Hint: Suppose it breaks into four pieces of 3, 5, 11, and 21 pounds. What quantities can we weigh with these four? The answer is: 3, 5, 11, 21, but also 5 - 3, 11 - 5, 11 - 3, 21 - 11, 21 - (3 + 5), 11 - (3 + 5), and so on. But we want to cover everything between 1 and 40 so we can easily tell (given a decomposition) if it's good or not. How many such decompositions are there? Can we check them all?

Puzzle Four (20 points) Write a program that reads two integer numbers (call them `x` and `y`) and prints back the larger of the two. Your program can only use the following kind of operations: `+`, `-`, division (`/`) and `Math.abs(int)` (which can calculate the absolute value of a number). This is not a difficult problem.

Hint: This problem appears among those indexed in Lab Notes Two. And the solution is there also.

Puzzle Five (10 points) Given a stricly positive integer (say, `5`) you are to design an algorithm to calculate its square root. This problem is similar to the problem discussed in the ClassPak on pages 39-40. Here now are a couple of observations that should be getting you started on your solution. You are to use the following observations to the best of your abilities and come up with an algorithm that does not use `Math.sqrt(int)` or any similar shortcuts that Java might offer to you.

We make an initial guess `x0 > 0` for `Math.sqrt(5)`. If we guessed right already (how do we check?) then we are done. But if `x0` is not the square root of `5` then `x0` is either smaller or bigger than the square root we're looking for. When it's smaller we have:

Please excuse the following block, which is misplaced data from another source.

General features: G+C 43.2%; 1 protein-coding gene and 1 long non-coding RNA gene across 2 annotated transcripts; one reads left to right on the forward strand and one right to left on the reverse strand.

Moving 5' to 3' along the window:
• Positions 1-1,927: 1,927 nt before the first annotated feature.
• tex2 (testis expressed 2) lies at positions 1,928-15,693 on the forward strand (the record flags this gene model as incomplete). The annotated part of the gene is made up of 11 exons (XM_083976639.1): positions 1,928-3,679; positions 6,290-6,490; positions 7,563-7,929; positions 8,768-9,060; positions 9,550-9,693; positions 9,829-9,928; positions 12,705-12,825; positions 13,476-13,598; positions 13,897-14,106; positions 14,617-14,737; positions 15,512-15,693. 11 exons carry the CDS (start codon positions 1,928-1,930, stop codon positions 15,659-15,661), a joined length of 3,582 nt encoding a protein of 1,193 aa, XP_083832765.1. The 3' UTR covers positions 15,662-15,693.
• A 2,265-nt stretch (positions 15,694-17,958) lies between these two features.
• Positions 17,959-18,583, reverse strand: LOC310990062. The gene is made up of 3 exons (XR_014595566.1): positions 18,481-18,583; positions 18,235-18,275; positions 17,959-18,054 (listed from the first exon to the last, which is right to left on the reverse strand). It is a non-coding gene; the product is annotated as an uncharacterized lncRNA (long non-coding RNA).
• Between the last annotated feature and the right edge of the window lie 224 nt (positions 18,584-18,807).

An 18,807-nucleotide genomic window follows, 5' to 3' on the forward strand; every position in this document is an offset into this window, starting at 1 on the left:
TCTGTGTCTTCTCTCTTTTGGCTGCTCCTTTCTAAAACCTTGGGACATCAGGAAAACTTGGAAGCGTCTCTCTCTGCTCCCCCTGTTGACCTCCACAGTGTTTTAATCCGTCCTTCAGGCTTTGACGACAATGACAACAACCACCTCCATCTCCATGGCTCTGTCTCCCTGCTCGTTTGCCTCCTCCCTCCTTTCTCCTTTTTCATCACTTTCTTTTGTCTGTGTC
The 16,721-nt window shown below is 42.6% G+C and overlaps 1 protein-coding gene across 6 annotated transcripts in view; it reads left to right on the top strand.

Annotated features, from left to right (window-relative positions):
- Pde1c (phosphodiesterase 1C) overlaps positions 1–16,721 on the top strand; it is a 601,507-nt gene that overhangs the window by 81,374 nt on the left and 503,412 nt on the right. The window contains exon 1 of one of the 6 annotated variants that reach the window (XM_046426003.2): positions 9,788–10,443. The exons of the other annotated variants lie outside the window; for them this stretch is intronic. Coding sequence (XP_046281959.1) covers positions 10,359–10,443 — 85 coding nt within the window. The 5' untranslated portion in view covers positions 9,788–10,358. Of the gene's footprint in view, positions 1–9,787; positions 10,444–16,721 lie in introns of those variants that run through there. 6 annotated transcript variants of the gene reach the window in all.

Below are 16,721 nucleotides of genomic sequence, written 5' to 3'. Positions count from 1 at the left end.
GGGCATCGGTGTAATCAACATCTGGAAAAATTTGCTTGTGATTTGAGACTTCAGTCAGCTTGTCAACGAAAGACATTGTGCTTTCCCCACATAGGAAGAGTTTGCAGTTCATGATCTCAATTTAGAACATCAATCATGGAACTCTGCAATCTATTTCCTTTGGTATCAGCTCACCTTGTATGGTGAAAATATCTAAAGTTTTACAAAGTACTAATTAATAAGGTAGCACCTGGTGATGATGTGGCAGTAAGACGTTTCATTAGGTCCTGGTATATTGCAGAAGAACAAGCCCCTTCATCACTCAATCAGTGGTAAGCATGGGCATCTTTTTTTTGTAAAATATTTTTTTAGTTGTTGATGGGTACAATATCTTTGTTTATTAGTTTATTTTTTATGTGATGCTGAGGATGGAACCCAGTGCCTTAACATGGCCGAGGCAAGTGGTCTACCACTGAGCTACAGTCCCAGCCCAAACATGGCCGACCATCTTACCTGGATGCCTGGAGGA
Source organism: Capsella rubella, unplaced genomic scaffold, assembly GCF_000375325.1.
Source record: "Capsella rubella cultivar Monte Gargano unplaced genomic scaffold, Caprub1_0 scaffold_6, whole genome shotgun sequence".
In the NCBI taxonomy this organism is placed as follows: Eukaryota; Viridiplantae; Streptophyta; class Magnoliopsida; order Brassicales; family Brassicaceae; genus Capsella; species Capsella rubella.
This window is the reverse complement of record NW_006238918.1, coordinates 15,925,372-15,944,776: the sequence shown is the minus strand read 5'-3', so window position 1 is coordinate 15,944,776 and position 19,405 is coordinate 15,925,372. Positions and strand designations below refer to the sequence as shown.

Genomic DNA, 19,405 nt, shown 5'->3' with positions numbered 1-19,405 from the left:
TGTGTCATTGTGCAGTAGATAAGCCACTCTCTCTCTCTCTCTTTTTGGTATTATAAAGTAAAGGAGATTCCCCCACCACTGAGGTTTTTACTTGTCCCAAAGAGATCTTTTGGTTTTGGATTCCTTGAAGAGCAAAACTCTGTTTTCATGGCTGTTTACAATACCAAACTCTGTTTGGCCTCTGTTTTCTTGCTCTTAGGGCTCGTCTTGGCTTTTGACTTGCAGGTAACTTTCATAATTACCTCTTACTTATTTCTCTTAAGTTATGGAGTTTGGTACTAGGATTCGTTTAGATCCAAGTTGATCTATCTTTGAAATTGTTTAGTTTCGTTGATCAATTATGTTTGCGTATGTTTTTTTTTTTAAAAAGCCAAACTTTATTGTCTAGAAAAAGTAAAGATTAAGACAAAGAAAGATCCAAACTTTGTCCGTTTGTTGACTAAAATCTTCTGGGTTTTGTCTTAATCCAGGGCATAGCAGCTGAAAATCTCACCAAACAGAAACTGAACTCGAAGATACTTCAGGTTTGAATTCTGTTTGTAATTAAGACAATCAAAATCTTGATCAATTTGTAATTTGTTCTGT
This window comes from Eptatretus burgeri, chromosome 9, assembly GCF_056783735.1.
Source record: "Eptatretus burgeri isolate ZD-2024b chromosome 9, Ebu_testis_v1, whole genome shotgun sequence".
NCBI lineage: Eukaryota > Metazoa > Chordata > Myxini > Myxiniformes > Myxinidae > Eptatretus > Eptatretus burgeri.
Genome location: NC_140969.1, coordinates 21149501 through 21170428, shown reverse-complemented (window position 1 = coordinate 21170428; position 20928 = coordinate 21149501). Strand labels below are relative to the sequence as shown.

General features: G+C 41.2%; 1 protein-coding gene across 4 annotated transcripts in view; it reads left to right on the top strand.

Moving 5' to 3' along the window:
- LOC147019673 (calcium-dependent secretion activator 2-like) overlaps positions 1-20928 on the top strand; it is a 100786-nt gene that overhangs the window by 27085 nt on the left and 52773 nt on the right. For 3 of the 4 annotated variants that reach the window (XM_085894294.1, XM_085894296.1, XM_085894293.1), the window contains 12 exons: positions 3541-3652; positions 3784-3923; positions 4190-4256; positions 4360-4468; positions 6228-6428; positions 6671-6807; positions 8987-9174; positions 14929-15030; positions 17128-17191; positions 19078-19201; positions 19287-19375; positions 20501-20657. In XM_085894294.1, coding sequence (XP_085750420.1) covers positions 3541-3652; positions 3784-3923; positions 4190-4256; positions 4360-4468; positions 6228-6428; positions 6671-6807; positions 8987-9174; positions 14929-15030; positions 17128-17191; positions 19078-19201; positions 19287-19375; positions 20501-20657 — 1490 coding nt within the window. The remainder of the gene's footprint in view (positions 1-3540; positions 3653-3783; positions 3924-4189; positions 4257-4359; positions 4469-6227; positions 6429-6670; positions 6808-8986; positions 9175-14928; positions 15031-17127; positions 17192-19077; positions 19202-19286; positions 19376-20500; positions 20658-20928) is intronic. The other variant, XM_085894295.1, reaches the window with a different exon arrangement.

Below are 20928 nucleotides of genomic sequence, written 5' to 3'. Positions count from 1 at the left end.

`x0 < Math.sqrt(5)              //  `
and when it's bigger we have
`Math.sqrt(5) < x0              //   `
In both cases multiply by `Math.sqrt(5)` and divide by `x0` to obtain equivalent expressions:
`Math.sqrt(5) < 5 / x0          //  `
`Math.sqrt(5) > 5 / x0          //  `
Combining that regardless of the original guess `x0` we have either:
`x0 < Math.sqrt(5) < 5 / x0 `
or
`5 / x0 < Math.sqrt(5) < x0 `
Therefore, if we take the average of `x0` and `5/x0`, namely
`x1 = (x0 + 5 / x0) / 2 `
the resulting value must be closer to `Math.sqrt(5)` which is what we want to find.

Hint: Make a guess, then improve it (until it's good enough). Illustrate with an example (run a few iterations on paper, by hand, the way we did in the notes with the loan and interest problem).

Extra Puzzle: (due to Sriram). You have two vessels, a 3 gallons one, and a 5 gallons one. And you're on the river bank, plenty of water. I ask you to give me exactly 4 gallons of water from the river. Can you do that using the two vessels that you have? Explain how.

Hint: Fill the 5 gallon vessel with water. Pour as much as you can from it into the 3 gallon one. You are left with 2 gallons. So we can measure 2 gallons. If I had asked for 2 gallons (instead of 4) we would have been finished already. Work along these lines to get the problem done.

Last updated: Jun 25, 2003 by Adrian German for A201